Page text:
Where does the inspiration for new market research come from?

Shining Light

As part of the preparation for the Festival of NewMR (2-6 December), we are running a study looking at the different sources of inspiration that contribute to market research thinking and innovation. The study is being supported, programmed, and fielded by Festival Gold Sponsor Survey Analytics.

Being co-creational by nature, and given that there is no good current research to ‘borrow from’, the draft questions are set out below in this post – or you can downloaded it from here. We’d love to hear your suggestions.

We are aiming to program the study Saturday 9th November, so suggestions before then would be greatly appreciated.

Draft Survey


What are the sources of market research inspiration?
This short survey has been sponsored and programmed by Survey Analytics, a Gold Sponsor of The Festival of NewMR 2013. The study looks into the places where market research draws its ideas and inspiration. The results will be presented at the Main Stage of the Festival and published via the NewMR website.

This study is purely about your opinions, there are no right and wrong answers, which is why there are no ‘don’t know’s. Nobody ‘knows’, we want opinions.

We are going to start the study thinking about books.

1) Recent Books
Which one of these recent books do you think is having the most impact on market research practice and thinking? (Select one)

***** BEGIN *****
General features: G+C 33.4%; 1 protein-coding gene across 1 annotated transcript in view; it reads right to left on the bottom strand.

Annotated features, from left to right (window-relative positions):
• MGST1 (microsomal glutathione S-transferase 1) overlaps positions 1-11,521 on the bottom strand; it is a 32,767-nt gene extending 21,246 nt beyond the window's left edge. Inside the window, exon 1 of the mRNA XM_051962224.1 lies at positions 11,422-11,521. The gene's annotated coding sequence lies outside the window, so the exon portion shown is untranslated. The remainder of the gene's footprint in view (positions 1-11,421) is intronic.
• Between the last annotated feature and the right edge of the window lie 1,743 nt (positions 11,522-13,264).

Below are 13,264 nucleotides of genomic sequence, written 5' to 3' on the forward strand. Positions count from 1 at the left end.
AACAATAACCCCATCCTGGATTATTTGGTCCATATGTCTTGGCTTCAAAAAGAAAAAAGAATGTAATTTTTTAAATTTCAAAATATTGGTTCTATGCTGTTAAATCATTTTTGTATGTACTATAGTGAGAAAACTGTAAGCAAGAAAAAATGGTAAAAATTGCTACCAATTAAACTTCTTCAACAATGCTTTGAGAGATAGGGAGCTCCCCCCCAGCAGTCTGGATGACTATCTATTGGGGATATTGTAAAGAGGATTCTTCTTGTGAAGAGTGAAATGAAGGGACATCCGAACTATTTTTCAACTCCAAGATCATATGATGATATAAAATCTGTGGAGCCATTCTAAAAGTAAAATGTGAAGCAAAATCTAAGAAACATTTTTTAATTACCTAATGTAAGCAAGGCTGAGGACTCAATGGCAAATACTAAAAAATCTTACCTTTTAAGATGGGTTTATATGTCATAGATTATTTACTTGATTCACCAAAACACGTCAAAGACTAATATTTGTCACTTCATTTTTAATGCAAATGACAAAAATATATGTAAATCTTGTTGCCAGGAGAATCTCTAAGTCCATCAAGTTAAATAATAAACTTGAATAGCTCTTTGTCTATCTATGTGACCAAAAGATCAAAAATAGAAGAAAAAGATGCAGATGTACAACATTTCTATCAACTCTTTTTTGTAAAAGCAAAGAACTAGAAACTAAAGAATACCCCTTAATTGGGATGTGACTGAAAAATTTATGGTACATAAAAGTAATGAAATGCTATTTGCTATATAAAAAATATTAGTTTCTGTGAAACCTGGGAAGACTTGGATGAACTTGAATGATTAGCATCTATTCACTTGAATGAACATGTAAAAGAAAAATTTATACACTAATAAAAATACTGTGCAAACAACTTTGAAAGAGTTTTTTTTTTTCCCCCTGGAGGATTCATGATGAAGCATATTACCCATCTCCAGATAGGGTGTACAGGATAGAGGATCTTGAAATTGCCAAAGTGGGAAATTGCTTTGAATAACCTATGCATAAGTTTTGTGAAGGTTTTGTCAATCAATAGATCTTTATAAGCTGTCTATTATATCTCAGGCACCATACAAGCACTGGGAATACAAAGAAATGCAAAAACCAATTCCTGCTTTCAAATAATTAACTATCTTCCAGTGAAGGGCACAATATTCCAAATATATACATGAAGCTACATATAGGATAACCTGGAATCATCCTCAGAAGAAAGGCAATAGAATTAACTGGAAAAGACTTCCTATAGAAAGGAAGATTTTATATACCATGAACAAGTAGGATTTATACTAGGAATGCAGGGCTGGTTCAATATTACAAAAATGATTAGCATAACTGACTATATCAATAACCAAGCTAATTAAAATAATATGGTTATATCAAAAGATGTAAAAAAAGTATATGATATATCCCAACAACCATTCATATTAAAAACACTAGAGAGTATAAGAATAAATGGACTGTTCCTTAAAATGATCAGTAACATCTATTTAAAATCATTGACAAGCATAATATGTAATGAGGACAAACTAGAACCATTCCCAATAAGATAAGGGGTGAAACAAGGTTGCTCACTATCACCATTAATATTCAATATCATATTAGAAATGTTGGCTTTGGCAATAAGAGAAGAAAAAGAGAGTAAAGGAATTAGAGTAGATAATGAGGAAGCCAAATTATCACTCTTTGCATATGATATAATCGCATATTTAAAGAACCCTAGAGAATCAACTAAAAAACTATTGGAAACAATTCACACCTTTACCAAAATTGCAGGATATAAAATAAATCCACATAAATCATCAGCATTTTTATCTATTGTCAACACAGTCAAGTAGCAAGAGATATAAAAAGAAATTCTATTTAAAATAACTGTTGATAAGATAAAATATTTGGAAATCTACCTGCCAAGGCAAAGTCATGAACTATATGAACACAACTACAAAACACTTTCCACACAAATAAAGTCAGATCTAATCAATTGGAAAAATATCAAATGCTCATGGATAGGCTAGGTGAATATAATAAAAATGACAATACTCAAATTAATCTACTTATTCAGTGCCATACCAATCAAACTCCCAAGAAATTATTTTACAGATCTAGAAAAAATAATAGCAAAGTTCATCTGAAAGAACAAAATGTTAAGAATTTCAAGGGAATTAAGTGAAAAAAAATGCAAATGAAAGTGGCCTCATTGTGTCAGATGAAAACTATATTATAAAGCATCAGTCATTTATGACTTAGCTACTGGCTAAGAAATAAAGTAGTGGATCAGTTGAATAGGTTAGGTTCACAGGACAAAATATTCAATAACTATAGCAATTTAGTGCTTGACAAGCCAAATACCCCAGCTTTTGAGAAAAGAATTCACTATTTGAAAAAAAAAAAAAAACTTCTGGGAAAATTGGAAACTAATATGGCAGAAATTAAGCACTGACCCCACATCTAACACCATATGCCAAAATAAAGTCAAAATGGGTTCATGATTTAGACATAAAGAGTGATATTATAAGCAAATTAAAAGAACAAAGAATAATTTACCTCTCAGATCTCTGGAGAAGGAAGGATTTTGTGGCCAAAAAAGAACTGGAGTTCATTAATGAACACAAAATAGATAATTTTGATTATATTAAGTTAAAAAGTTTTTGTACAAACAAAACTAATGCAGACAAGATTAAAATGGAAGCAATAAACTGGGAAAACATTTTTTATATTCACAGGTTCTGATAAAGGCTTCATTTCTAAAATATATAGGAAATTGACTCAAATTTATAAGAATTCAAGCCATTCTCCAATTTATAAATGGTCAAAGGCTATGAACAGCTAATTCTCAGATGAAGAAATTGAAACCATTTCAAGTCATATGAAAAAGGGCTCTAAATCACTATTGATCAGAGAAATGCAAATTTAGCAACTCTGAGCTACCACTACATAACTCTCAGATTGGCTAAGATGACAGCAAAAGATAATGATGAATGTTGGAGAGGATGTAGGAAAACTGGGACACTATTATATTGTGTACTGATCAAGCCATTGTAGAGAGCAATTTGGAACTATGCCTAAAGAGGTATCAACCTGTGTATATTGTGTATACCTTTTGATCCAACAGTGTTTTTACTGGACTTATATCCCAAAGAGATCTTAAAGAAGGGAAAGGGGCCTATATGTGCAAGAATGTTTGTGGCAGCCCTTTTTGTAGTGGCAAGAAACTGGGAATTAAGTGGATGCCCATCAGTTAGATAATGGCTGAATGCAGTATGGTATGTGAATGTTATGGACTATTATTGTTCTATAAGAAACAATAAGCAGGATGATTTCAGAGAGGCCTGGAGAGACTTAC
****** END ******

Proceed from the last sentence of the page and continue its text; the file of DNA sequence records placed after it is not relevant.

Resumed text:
1. Predictably Irrational – Dan Ariely
  2. Switch – Chip and Dan Heath
  3. The Signal and the Noise – Nate Silver
  4. Thinking fast and slow – Daniel Kahneman
  5. To Sell is Human – Daniel H Pink
  6. Other (please specify)

2) Older Books
Which one of these slightly older books do you think has had the biggest impact on market research thinking? (Select one)

  1. Herd – Mark Earls
  2. The Long Tail – Chris Anderson
  3. The Tipping Point – Malcolm Gladwell
  4. The Wisdom of Crowds – James Surowiecki
  5. Wikinomics – Don Tapscott & Anthony Williams
  6. Other (please specify)

3) Wider Books
And, which one of these books do you think is having the biggest impact on the way companies are doing business? (Select one)

  1. Lean In – Sheryl Sandberg
  2. Nudge – Richard Thaler & Cass Sunstein
  3. Steve Jobs – Walter Isaacson
  4. The New Digital Age – Eric Schmidt & Jared Cohen
  5. To Sell is Human – Daniel H Pink
  6. Other (please specify)

4) Business Thinkers
Which one of these business thinkers, writers, bloggers do think is most relevant to today’s market researcher? (Select one)

  1. Warren Buffet
  2. Guy Kawasaki
  3. Rosabeth Moss Kanter
  4. Seth Godin
  5. Tom Peters
  6. Other (please specify)

5) Information Sources
Thinking about how you get your information about new market research, which one of these do you find most useful? (Select one)

  1. Blogs
  2. Company websites
  3. Facebook
  4. LinkedIn
  5. Twitter
  6. Other (please specify)

6) Presentation Thinkers
Which of the following would you most recommend to somebody wanting to improve their presenting? (select one)

  1. David McCandless
  2. Edward Tufte
  3. Presentation Zen
  4. Nancy Duarte
  5. TED Talks
  6. Other (please specify)

7) Key Region
Which region do you think will lead the way in new MR over the next five years? (Select one)